COVID-19. Economic uncertainty. Sky-high housing costs and skyrocketing property taxes. Traffic jams in October. All against a constant drumbeat of build, build, build.
This is the greatest opportunity of our lives.
I’m running for Teton County Commission to defend the opening words of the 2012 Comprehensive Plan: to “preserve and protect the area’s ecosystem in order to ensure a healthy environment, community and economy for current and future generations.”
I am not alone in my desire to protect it. Nearly 600 survey respondents indicated that, across party lines, regardless of how long people have lived in Teton County, protecting the ecosystem remains our number one priority.
Our community is wise. We know our ecosystem is the foundation of our economy, community character and quality of life.
That’s why we created the Comp Plan. It is our collective understanding of what we know to be true: the health of our community can be no better than the health of the environment in which we reside.
The Comp Plan required deep engagement over the course of multiple years to develop. Its establishment took community members and elected officials who were courageous enough to say no to powerful special interests. In balancing the tension between growth and protection, between the profits of private industry and the reason those profits exist in the first place, we prioritized our long-term interests over short-term gains. As a result, we have a place worth fighting for.
Yet today, our elected officials continue to make concessions to the Comp Plan’s vision. This in turn has contaminated our water, fragmented our habitat, snarled our traffic and exacerbated the need for more housing.
And that was BC—Before COVID.
Now, unable to travel overseas, visitors have descended on Teton County in unprecedented numbers, stressing our natural resources and our infrastructure capacities even more.
Wildfires, stronger storms, urban lockdowns and remote workplaces are creating a population surge as second-home owners and new arrivals make Teton County their full-time residence.
College students who can afford to do so now call Jackson Hole their campus, a hint of the remote higher educational system of the future that may only increase the stress on our limited housing supply.
Today, more than at any juncture in our community’s history, we’re at a tipping point. This summer put an exclamation mark on the dangers of accommodating the never-ending demand for all things Teton County: we’re overtouristed, overdeveloped and overwhelmed.
The Comp Plan is our vision for a sustainable future. With the right leadership, we can use it to ensure that short-term solutions don’t adversely impact the longterm wellbeing of our community.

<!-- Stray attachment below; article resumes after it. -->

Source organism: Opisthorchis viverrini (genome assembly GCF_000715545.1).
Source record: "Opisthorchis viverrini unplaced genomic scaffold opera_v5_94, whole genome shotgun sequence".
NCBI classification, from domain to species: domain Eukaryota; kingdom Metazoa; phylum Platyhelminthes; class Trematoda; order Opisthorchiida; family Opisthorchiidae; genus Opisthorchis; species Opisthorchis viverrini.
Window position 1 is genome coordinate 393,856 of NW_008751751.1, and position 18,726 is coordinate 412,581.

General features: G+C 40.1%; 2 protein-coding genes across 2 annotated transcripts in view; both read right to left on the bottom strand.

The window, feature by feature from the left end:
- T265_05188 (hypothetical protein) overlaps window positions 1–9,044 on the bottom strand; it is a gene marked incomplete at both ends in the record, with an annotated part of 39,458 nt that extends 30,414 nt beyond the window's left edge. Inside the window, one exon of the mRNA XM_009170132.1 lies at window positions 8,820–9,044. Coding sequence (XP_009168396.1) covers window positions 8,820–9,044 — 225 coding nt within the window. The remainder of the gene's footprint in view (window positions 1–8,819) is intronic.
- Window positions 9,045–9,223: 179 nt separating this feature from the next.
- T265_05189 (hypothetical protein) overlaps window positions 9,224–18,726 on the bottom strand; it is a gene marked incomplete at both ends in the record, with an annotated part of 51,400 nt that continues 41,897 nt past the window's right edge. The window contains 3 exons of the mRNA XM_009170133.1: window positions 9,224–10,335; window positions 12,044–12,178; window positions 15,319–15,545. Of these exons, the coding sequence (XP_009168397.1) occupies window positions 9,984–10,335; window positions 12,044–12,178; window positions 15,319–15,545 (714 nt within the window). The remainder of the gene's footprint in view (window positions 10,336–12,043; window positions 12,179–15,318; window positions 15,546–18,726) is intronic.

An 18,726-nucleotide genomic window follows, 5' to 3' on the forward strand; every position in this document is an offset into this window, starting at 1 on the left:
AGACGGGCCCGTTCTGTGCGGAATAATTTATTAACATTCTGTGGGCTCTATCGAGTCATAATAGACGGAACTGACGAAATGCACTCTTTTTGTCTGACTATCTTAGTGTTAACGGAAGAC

And now, in the midst of the greatest crisis of our lives, is the time to make sure that leadership is in place.
Past pandemics have ushered in seismic social change. The Black Plague created the conditions for the rise of the Rennaissance. The Spanish Flu gave us the foundations of our social welfare net and our modern health care system.
How will we respond to our generation’s pandemic? Will we harness it to build the community of our dreams? Or will we let it reduce us to a place no longer worthy of the mantle “The Crucible of Conservation?”
If you honor me with your vote, I will be the Comp Plan’s champion. We’re always going to grow, but I will work with developers to provide a transparent understanding of what is and is not permitted, and strive to increase their efficiency, effectiveness and profits without adversely impacting our collective wellbeing. I will help delineate expectations, which will lower risks for all stakeholders. Most important, I will be a tireless advocate for the protection of our golden goose.
The reason we have a place worth fighting for is the direct result of past generations who were so inspired by the singular nature of this place that they rose to the occasion to protect it. Doing so was never easy, but again and again, they rallied to defend the foundation and wellspring of everything we now take for granted.
The demands to live and visit here will only grow. The Comp Plan is designed to protect the reason those demands exist in the first place. To enforce it, we need to elect candidates who are committed to its vision and willing to fight to uphold it.
I’m running for County Commissioner to do so.
Long-term vision, and leadership strong enough to implement it, has never been more important. If you care about the future of our valley and our quality of life, give me your vote and we’ll keep Teton County a community worth fighting for.